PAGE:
If refreshingly honest, the answer shouldn't come as a surprise. Destroyer is much more of Bejar's own project, so much so that comparing the two groups may be needlessly unfair. As for Swan Lake, in which he shares one-third of songwriting duties with Mercer and Krug, Bejar seems to sense a distance, as well, if one of a different shade. Rejecting a comparison between him and Krug as songwriters that have found greater commercial success in their more collaborative projects (The New Pornographers, Wolf Parade) than their more solo-driven bands (Destroyer, Sunset Rubdown), he says, "For the record, Krug's role in Wolf Parade is tenfold what mine is in the Pornographers ... he's not some mercenary wandering in and out of the scene." When discussing Mercer's work, Bejar becomes protective: "I think it is vital not to play down the royal 'Fuck You' handed out by the world to the Frog Eyes/Blackout Beach records of late. The current state of vocal music with guitar-based accompaniment is not one worth taking seriously in my mind, until more people start owning up to Carey's music and going to see him play. And I think it is a failure in large part on the critical community, whoever you are. Or whoever it is whose job it is to cast a critical light on new music." (For the record, while we're at it, this writer claimed Frog Eyes's Paul's Tomb: A Triumph as the number two indie rock album of 2010 here at PopMatters. Still, Bejar is once again onto something -- Carey Mercer and Frog Eyes remain tragically underappreciated.)
Indeed, Bejar acknowledges that commercial and critical success alike doesn't always come for purely musical reasons. As he puts it, speaking again of the wide-scale reception of his Swan Lake compatriots' work, "Spencer and I have fared slightly better, for various non-artistic reasons, and no, I'm not talking about how handsome Krug is." Though he seems to delight in his friends' acclaim when it comes, for Bejar, "As I get older, the need for community dries up and blows away, as a whole. I've become quite reclusive and am unsure what other people think about, in general." Kaputt stands as the product of this sense of individualism. Bejar claims the writing of the album to be "the most insular thing I have ever done, by a country mile." He goes on, saying, "I'm still making sense of it, which is weird, seeing as it is on first-glance some of the most cut and dry singing I've ever done. But it all came very fast, and there has been little to nothing since. Can't explain it. Or I can but I can't explain it here. It's part crystal ball/part jailhouse-exposé/part hospital-bed-memoir ... or that's what it feels like."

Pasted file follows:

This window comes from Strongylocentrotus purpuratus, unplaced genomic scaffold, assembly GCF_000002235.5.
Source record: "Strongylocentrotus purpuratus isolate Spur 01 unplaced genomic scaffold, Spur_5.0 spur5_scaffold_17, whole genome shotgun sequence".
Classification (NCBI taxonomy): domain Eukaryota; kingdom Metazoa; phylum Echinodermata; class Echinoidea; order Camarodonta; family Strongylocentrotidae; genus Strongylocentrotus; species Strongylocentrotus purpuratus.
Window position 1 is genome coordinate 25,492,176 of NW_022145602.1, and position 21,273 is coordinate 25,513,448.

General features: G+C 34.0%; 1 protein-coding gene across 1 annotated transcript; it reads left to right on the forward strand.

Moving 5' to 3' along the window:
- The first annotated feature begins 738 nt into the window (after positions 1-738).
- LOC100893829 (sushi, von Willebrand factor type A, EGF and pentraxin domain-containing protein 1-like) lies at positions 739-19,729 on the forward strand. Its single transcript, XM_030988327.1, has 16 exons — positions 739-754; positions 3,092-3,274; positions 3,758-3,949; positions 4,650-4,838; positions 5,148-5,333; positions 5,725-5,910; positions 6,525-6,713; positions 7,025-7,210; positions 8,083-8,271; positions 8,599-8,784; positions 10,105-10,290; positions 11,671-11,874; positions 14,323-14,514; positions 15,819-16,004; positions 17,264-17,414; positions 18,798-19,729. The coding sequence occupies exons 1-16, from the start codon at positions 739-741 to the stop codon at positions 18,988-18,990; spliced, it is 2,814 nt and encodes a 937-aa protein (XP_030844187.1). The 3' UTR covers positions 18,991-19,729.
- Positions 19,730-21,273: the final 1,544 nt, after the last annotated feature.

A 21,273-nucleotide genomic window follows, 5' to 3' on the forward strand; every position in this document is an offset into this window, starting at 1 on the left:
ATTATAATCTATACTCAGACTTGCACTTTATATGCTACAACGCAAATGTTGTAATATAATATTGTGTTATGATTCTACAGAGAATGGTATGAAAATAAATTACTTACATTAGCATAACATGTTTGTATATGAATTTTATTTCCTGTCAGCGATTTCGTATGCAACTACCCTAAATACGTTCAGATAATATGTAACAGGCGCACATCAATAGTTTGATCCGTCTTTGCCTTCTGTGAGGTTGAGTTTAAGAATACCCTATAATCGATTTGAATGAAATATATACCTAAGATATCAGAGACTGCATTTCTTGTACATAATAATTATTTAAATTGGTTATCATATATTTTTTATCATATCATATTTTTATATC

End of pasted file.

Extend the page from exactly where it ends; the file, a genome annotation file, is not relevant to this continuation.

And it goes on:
It also, perhaps ironically, feels like the most expansive record Destroyer has produced to date. Whatever his feelings on the visual arts, Bejar can craft visions of his subjects that become as vivid as any collection of paint on canvas. Kaputt is an urban album through and through, its songs creating and populating an unnamed city and shading it with an impressive amount of emotional shades. In "Chinatown", Bejar sings, "the wind and the rain to your detriment, you try to explain a government swallowed up in the squall / I can't walk away at all / in Chinatown". The urban setting here and elsewhere on Kaputt is, as Bejar characterizes it, "bustling and derelict, with one eye on the door." When asked if he finds particular inspiration in the city, whether his own Vancouver or in general, and if the city can still be a place that fosters artists young and old alike, Bejar doesn't mince words. "As for the artist," he says, "they love hanging out and going to bars and shows and openings and hanging out with as many people who are as physically reminiscent of themselves as humanly possible. So in this way, the city is ideal, and probably always will be."
Wherever and in whatever contexts Bejar finds inspiration or community, he continues to craft artful songs of often confounding depth. Kaputt may well be his masterwork, though one shouldn't expect him to stop moving forward, whatever the critical appraisal of the album turns out to be. In the end, those questions are secondary. The real relationship that interests Bejar is three-pronged: singer to song, song to listener, singer to listener. In that sense, listening to his music is at once private and collective. He takes responsibility, saying, "The onus is on the singer to create meaning" for the listener. At the same time, his listeners will bring their own experiences to his material, letting it open up in ways singular to each individual and, somehow, the kind of thing that can be shared in a small club or in a bedroom with a record player. Dan Bejar creates that significance, he does it on Kaputt, and he will continue to do it as long as he writes songs.